Amid market panic sparked by Russia’s invasion of Ukraine, buyers are scrambling for the metal crucial for making stainless steel and electric vehicle batteries.

Traders said some position holders have also been struggling to pay margin calls.

China’s Tsingshan Holding Group, one of the world’s top nickel and stainless steel producers, had been building a short position in nickel since last year, betting prices would fall, three sources familiar with the matter said. read more

Prices rocketed as Tsingshan bought large amounts of nickel to reduce those short bets and its exposure to costly margin calls, they said.

Tsingshan and the LME declined to comment.

The LME raised margin requirements for nickel contracts by 12.5% to $2,250 a tonne and suspended nickel trading on all venues for at least the rest of the day. read more

The LME announced that all trades will be voided from midnight until 8:15 a.m. on Tuesday when trading stopped and added that it was considering a closure of several days.

“People will be asking if this really a functioning market… This is meant to be a market of last resort and people can’t get inventories to deliver against positions,” said Colin Hamilton, managing director of commodities research at BMO Capital Markets.

The LME also deferred physical delivery of maturing contracts and announced it would temporarily stop publishing official and closing nickel prices. read more

“The LME will actively plan for the reopening of the nickel market, and will announce the mechanics of this to the market as soon as possible.”

PRICES DOUBLE IN HOURS

Three-month nickel on the LME more than doubled to $101,365 a tonne before the LME halted trade on its electronic systems and in the open outcry ring.

Nickel had pared gains to $80,000 a tonne when trading was halted, up 66% on the day and a staggering 177% since Monday.

In China, the Shanghai Futures Exchange raised fees for nickel trading and urged investors to “fend off risks, invest rationally, and work together to maintain market stability”.

Nickel on the Shanghai exchange hit its upward limit in night trading at a record 267,700 yuan ($42,380.39) per tonne and also reached the 15% limit up early on Tuesday.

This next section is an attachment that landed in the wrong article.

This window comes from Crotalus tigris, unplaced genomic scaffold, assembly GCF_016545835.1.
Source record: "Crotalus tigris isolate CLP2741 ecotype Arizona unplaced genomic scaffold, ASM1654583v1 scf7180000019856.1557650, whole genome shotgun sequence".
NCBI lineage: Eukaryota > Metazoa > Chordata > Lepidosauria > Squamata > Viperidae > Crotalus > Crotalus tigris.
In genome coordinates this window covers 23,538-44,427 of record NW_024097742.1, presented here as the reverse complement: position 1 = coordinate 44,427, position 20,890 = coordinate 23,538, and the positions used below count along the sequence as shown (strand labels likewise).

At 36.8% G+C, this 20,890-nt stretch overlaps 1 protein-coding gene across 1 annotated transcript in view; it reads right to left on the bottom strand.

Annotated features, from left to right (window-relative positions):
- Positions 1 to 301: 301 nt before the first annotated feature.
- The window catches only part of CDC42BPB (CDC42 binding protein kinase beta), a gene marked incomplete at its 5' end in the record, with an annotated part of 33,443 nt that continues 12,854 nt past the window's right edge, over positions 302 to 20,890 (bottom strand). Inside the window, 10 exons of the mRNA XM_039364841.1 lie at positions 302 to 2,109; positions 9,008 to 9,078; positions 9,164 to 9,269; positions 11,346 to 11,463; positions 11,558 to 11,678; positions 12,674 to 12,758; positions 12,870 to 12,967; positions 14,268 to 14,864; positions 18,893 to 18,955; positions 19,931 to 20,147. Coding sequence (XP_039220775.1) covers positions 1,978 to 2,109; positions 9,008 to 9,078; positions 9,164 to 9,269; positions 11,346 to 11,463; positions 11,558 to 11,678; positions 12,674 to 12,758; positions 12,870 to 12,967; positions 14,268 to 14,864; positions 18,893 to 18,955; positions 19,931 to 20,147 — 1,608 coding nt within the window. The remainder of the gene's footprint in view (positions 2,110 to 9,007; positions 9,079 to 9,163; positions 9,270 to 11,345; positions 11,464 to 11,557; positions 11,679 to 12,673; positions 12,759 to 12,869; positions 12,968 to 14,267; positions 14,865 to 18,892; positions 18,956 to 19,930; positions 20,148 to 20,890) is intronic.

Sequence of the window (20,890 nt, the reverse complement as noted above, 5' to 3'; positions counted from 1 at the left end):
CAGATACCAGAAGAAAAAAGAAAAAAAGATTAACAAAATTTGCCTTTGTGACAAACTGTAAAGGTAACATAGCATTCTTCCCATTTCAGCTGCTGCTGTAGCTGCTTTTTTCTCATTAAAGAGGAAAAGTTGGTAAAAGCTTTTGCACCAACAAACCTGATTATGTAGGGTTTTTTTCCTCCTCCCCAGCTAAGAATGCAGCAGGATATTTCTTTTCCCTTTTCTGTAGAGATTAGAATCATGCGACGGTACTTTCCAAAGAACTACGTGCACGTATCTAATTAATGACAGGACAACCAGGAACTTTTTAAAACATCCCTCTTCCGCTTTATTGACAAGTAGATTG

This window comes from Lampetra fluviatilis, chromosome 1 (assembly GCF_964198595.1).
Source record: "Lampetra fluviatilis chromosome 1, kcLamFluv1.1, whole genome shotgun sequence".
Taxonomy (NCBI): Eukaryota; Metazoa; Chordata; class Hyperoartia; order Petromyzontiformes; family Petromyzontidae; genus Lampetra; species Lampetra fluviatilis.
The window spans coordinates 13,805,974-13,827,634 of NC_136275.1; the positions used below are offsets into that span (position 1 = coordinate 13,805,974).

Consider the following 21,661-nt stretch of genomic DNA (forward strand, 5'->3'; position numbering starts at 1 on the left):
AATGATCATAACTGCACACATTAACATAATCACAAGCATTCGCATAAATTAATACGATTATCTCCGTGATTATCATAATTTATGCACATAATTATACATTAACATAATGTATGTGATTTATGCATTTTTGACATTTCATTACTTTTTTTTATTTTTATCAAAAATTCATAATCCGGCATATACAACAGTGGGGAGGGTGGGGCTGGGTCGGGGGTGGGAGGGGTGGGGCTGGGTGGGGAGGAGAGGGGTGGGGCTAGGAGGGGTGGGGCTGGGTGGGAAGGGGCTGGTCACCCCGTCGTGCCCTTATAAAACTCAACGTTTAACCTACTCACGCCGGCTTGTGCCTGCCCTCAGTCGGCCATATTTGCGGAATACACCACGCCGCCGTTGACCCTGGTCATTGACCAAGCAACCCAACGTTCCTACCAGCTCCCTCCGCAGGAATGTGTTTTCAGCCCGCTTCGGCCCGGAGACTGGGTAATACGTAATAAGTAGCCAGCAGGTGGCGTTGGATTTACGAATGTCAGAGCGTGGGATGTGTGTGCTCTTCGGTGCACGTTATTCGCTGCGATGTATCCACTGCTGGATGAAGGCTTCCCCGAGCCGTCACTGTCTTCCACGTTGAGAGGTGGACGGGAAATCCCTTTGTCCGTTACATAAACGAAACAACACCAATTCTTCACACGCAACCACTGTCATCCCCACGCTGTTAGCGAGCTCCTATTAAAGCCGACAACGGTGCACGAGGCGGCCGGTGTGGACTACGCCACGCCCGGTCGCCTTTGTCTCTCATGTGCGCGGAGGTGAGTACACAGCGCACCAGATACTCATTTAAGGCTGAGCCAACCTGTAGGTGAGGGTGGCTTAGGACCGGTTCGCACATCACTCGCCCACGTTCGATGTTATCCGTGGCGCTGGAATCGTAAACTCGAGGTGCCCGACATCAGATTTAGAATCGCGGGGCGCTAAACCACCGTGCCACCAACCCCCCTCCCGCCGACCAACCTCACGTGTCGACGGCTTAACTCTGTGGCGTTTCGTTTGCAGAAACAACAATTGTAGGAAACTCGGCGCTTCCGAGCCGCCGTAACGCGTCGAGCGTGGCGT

CITIC Futures, China’s biggest futures company, warned clients that if nickel prices continued to jump on Wednesday, the Shanghai exchange could take action, including forced position cuts, an internal notice seen by Reuters showed.

LME nickel suspended after it doubles

MARKET BATTLE

The explosive gains, which have seen prices quadruple over the past week, resulted from two major players facing off, said Malcolm Freeman of Kingdom Futures, who declined to identify them.

One entity has control of between 50% and 80% of LME inventories, LME data shows.

“There’s a very big short and a very big long who’ve been sparring. And because of their sparring, it’s brutalised so many other shorts,” said Freeman.

Some small industrial users have been caught in the crossfire, having taken positions to get physical delivery but then hit with margins calls costing millions of dollars, he added. read more

The uncertainty caused by Russia’s invasion and resulting sanctions has added to an already bullish nickel market due to low inventories, which have halved on the LME since October.

Russia not only supplies about 10% of the world’s nickel but Russia’s Nornickel is the world’s biggest supplier of battery- grade nickel at 15%-20% of global supply, said JPMorgan analyst Dominic O’Kane.

The LME is owned by Hong Kong Exchanges and Clearing Ltd.

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Additional reporting by Praima Desai and Zandi Shabalala in London, Eileen Soreng in Bengaluru, Meg Shen in Hong Kong, Emily Chow in Beijing; editing by Jason Neely

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France targets groups, websites with expanded powers under anti-terror law

PARIS, Jan 26 (Reuters) – The French government said this week it was closing down an activist-run media outlet and a Muslim website deemed at odds with “national values”, the latest in a series of steps that rights groups and lawyers say infringe on democratic freedoms.

Following a violent protest against the extreme right in Nantes, Interior Minister Gerald Darmanin said he would shut down “Nantes Révoltée”, a local media platform, which had relayed information about the protest.

Days earlier, he had announced plans to close the website “La Voie Droite”, which publishes Islamic religious content.

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The government has been making increasing use of powers to shut down organisations or groups. In the last two years, there have been 12 such shutdowns, an uptick from seven between 2016 and 2019, according to French public records.

Before dissolving an association, the Ministry of Interior informs the concerned party, which has 15 days to reply with its counter-arguments. Then, once the decree is published, the organisation can take the case to the Council of State, an administrative court.

To date, Nante Révoltée says it has not received any communication from the Ministry of Interior regarding its closure.

Of the organisations shut by decree since January 2020, seven are Muslim-related, including associations to run mosques, a humanitarian organisation and anti-Islamophobia groups, the records show. Three far-right groups have been closed.